Andreas Schleicher, the OECD’s education chief, Nick Gibb, the schools minister, and Amanda Spielman, the head of Ofsted, have topped a new list of the most influential people in education.
The list, drawn up by Sir Anthony Seldon with the help of a panel of 20 educationists, is likely to be controversial as it dominated by education “traditionalists”, and includes only one woman, yet features Aristotle, who died more than 2,300 years ago.
The list is Seldon’s second. The first, produced without the input of others, was released in 2017 in The Sunday Times, but the University of Buckingham vice-chancellor and former Wellington College master wanted to change its format.
“I thought it needed to be more rooted in what people said, so therefore we came up with a panel of 20 people and they produced sometimes very long lists.”
Seldon then whittled the lists down to produce a top ten.
Schleicher, who presides over the landmark PISA study at the OECD, takes first place on the final list.
The second-placed Gibb features prominently not just because of his longevity – he has served on the education frontbench for most of the past eight years – but because of his “ideological approach”, Seldon says.
“He is profoundly philosophically-driven, with a vision for education,” he said. “Gibb is the Rome to Michael Gove’s Greece. He is the successor.”
Spielman shares third place with DT Willingham, the American psychologist.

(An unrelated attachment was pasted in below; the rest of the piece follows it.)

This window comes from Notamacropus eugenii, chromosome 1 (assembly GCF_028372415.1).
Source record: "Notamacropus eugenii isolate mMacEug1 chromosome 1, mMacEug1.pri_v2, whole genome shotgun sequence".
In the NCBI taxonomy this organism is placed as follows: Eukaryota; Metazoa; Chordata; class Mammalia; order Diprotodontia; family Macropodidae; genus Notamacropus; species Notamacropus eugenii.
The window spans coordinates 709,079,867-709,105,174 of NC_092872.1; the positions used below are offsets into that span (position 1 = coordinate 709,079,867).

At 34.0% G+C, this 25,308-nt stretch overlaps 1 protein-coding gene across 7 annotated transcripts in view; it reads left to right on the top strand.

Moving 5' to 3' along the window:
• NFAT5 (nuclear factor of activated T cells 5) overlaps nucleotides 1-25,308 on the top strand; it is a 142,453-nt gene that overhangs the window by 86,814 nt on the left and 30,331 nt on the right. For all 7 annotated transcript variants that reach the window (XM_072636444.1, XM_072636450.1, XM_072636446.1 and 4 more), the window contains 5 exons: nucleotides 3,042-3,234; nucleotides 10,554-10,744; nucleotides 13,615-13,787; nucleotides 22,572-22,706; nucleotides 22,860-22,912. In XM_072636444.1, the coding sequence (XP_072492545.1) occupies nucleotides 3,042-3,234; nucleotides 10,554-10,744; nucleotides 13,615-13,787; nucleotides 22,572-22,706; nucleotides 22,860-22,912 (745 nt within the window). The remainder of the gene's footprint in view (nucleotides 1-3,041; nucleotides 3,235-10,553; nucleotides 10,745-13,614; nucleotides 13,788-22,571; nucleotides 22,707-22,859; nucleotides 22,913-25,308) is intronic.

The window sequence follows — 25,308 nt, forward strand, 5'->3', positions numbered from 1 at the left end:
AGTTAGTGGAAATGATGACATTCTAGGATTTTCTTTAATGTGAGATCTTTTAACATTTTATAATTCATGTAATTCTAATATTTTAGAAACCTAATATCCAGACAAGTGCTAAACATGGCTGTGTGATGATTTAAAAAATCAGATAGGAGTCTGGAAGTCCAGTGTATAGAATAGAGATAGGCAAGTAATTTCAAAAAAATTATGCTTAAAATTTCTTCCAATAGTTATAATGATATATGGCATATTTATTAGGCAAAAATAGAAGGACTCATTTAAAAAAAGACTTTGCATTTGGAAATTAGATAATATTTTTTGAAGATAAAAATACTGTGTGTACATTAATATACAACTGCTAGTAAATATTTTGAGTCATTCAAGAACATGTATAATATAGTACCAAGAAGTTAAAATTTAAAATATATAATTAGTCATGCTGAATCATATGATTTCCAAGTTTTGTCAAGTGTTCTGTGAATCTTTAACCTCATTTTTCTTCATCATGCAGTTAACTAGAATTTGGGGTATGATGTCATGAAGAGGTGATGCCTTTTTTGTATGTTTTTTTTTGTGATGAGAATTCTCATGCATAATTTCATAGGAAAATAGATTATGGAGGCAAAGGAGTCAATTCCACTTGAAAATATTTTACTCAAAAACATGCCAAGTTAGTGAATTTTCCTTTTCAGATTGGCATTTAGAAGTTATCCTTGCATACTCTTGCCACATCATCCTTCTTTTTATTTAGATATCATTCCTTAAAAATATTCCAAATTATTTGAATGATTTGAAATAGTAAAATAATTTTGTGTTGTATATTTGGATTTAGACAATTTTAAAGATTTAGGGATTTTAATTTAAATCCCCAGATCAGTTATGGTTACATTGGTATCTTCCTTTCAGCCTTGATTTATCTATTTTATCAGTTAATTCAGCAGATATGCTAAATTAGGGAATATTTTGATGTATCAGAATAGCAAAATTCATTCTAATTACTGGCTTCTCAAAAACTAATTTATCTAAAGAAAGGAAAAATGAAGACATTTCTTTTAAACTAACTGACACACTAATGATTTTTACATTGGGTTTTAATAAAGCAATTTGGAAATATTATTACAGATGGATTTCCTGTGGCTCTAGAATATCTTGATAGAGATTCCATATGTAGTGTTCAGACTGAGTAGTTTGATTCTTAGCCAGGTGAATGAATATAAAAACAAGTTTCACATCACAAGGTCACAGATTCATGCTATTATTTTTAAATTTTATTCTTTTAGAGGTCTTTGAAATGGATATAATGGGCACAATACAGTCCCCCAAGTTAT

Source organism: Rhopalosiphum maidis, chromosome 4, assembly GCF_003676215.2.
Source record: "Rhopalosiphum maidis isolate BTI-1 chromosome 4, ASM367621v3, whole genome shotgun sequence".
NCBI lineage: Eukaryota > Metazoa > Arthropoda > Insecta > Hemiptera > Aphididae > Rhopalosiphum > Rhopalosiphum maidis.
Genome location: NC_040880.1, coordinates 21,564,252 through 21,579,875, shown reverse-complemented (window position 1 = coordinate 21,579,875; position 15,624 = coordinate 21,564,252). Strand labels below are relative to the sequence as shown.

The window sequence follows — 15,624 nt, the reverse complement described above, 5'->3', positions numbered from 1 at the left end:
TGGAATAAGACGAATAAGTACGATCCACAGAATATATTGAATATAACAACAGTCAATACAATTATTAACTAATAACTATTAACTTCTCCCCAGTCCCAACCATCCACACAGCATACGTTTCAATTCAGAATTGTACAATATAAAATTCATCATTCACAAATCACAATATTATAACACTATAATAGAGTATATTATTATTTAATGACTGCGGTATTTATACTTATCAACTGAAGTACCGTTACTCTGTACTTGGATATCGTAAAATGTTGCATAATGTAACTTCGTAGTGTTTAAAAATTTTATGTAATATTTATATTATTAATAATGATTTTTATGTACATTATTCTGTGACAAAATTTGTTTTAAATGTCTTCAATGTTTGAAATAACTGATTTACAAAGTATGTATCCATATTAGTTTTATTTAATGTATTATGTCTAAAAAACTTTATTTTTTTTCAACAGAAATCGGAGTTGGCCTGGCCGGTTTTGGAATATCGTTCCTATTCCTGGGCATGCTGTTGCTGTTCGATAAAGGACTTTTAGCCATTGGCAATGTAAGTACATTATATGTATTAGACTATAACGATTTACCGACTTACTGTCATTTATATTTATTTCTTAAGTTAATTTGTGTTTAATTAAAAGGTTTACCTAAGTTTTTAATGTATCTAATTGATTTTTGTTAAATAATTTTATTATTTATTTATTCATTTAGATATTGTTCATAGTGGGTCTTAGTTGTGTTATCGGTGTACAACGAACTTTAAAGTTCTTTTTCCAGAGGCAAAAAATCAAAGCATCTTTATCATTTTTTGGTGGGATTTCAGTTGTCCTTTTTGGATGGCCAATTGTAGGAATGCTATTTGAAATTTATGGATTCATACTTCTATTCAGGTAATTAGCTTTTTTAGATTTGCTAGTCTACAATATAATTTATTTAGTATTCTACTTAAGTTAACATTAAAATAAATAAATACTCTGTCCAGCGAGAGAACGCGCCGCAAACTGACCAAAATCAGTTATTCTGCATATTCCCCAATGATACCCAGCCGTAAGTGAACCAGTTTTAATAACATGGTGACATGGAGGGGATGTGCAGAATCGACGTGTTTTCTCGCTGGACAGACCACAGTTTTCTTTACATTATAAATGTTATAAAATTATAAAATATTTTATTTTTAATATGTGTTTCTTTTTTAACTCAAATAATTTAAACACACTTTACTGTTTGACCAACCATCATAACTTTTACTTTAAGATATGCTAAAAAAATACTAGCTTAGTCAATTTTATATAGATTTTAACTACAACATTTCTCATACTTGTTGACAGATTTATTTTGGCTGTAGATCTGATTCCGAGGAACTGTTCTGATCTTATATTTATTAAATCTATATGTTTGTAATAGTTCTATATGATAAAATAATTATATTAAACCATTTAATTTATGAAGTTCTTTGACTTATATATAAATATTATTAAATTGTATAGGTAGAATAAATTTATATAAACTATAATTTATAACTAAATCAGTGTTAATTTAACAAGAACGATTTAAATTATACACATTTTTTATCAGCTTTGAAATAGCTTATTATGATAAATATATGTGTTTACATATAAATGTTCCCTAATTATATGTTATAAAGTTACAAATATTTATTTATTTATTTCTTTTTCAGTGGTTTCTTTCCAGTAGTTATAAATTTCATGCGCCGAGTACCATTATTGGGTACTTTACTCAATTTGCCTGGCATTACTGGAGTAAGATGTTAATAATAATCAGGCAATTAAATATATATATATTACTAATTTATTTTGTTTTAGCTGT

Seldon says the final list shows the extent of the current influence of traditionalists on English education in 2019.
Dr Mary Bousted, joint general secretary of the National Education Union, said the list was “interesting, but highly contestable”, and warned the failure to include any progressives was “a real own-goal”.
“I have nothing against the individuals on the list, and they may be influential, but influential on whom?”
She accepted that traditionalism “is the current zeitgeist in terms of the political establishment”, but argued that was “not the case” in education more broadly.
“I think many teachers are having to teach a curriculum and implement an assessment system that they profoundly disagree with. We all know in many schools there’s a huge push-back against the direction of travel at the moment.”
However, Bousted said she was “delighted” to see her union colleague Geoff Barton on the list. “I think he’s very influential,” she said.
Seldon was advised by a panel that included Sir Kevan Collins, the chief executive of the Education Endowment Foundation, Becky Francis, the director of the UCL Institute of Education, Neil Carmichael, the former chair of the education select committee, Tom Bennett, the government behaviour tsar, Dame Alison Peacock, the leader of the Chartered College of Teaching and Barnaby Lenon, the chair of the Independent Schools Council.
- Andreas Schleicher
- Nick Gibb
- Amanda Spielman/ DT Willingham
- Sir Michael Barber
- ED Hirsch
- Dylan Wiliam
- Geoff Barton
- Anant Agrawal